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1. The authority citation for part 3 continues to read as follows:

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Authority: 5 U.S.C. 552, 552b; 7 U.S.C. 1a, 2, 6, 6a, 6b, 6c, 6d, 6e, 6f, 6g, 6h, 6i, 6k, 6m, 6o, 6p, 8, 9, 9a, 12, 12a, 13b, 13c, 16, 18, 19, 21, 23.

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2. Section 3.10 is amended as follows:

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A. By revising paragraph (a)(1)(i),

B. By adding a new paragraph (a)(3), and

C. By revising the first sentence of paragraph (d).

The revisions and addition to read as follows:

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Registration of futures commission merchants, introducing brokers, commodity trading advisors, commodity pool operators and leverage transaction merchants.

(a) Application for registration. (1)(i) Except as provided in paragraph (a)(3) of this section, application for registration as a futures commission merchant, introducing broker, commodity trading advisor, commodity pool operator or leverage transaction merchant must be on Form 7-R, completed and filed with the National Futures Association in accordance with the instructions thereto.

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(3) Notice registration as a futures commission merchant or introducing broker for certain securities brokers or dealers. (i) Any broker or dealer that is registered with the Securities and Exchange Commission may be registered as a futures commission merchant or introducing broker, as applicable, by following such procedures for notice registration as may be specified by the National Futures Association, if—

(A) The broker or dealer limits its solicitation of orders, acceptance of orders, or execution of orders, or placing of orders on behalf of others involving any contracts of sale of any commodity for future delivery, on or subject to the rules of any contract market or registered derivatives transaction execution facility, to security futures products as defined in section 1a(32) of the Act;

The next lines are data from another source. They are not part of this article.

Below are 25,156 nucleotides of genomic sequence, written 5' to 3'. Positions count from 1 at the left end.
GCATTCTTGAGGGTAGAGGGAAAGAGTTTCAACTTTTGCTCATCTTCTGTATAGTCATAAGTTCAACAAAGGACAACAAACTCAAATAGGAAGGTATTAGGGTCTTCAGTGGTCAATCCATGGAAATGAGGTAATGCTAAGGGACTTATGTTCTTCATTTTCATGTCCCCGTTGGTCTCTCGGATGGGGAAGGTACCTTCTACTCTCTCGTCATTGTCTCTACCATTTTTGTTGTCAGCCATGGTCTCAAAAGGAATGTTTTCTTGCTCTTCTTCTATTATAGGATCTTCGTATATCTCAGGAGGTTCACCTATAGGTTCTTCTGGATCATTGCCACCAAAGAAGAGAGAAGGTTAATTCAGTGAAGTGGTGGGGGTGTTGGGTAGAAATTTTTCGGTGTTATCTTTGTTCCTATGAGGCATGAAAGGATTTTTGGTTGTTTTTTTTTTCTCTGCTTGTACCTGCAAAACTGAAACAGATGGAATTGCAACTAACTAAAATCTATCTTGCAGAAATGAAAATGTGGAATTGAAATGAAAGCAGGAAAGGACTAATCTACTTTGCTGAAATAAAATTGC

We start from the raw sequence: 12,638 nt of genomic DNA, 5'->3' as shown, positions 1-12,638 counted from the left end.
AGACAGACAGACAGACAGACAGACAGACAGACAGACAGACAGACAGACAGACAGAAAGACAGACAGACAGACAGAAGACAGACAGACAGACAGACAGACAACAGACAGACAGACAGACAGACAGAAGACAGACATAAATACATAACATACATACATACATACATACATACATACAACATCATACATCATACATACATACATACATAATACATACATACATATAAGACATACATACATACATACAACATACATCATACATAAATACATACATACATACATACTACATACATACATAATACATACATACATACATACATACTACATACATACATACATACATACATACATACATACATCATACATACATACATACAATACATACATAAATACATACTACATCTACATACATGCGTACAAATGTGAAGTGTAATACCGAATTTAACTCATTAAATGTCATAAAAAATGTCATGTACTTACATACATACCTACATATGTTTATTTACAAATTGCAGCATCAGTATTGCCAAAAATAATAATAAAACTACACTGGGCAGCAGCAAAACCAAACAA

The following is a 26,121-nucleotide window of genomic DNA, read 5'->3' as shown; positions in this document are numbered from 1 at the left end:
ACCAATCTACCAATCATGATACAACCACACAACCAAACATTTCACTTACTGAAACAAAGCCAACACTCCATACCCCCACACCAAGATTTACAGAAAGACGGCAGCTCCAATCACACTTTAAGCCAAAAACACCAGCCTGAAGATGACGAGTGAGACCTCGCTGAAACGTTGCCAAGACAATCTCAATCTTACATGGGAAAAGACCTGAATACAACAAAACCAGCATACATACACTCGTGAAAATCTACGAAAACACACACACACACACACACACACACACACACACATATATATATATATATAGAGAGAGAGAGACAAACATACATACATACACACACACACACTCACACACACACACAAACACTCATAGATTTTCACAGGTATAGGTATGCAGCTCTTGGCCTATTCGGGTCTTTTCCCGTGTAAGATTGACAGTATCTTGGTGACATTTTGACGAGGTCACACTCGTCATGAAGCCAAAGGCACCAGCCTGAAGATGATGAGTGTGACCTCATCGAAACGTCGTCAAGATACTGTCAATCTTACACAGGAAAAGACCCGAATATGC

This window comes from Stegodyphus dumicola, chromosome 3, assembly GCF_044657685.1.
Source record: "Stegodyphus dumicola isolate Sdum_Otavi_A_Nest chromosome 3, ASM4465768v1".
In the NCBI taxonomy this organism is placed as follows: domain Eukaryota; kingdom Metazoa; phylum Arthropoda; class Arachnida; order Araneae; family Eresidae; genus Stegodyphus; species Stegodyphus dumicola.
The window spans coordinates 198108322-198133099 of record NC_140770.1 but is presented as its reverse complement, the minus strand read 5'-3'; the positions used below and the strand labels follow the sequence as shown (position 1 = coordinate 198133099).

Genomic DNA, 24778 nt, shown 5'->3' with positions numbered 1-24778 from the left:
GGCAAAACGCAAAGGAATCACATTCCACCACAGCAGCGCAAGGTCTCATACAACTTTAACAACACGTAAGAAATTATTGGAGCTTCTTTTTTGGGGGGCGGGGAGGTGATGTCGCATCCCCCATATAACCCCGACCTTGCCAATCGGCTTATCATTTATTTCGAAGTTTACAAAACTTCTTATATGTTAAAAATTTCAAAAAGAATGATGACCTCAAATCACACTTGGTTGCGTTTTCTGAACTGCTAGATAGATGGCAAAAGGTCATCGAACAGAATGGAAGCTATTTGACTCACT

(B) The registration of the broker or dealer is not suspended pursuant to an order of the Securities and Exchange Commission; and

(C) The broker or dealer is a member of a national securities association registered pursuant to section 15A(a) of the Securities Exchange Act of 1934.

(ii) The registration will be effective upon the filing of the notice prescribed by the National Futures Association in accordance with the instructions thereto.

* * * * *

(d) Annual filing. Any person registered as a futures commission merchant, introducing broker, commodity trading advisor, commodity pool operator or leverage transaction merchant in accordance with paragraph (a)(1) and (a)(2) of this section must file with the National Futures Association a Form 7-R, completed in accordance with the instructions thereto, annually on a date specified by the National Futures Association. * * *

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PART 170—REGISTERED FUTURES ASSOCIATIONS

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3. The authority citation for Part 170 continues to read as follows:

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Authority: 7 U.S.C. 6p, 12a and 21, unless otherwise noted.

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Subpart C—Membership in a Registered Futures Association

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4. Section 170.15 is revised to read as follows:

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Futures Commission Merchants.

(a) Except as provided in paragraph (b) of this section, each person required to register as a futures commission merchant must become and remain a member of at least one futures association which is registered under section 17 of the Act and which provides for the membership therein of such futures commission merchant, unless no such futures association is so registered.

(b) The requirements of paragraph (a) of this section shall not apply to a futures commission merchant registered in accordance with § 3.10(a)(3) of this chapter.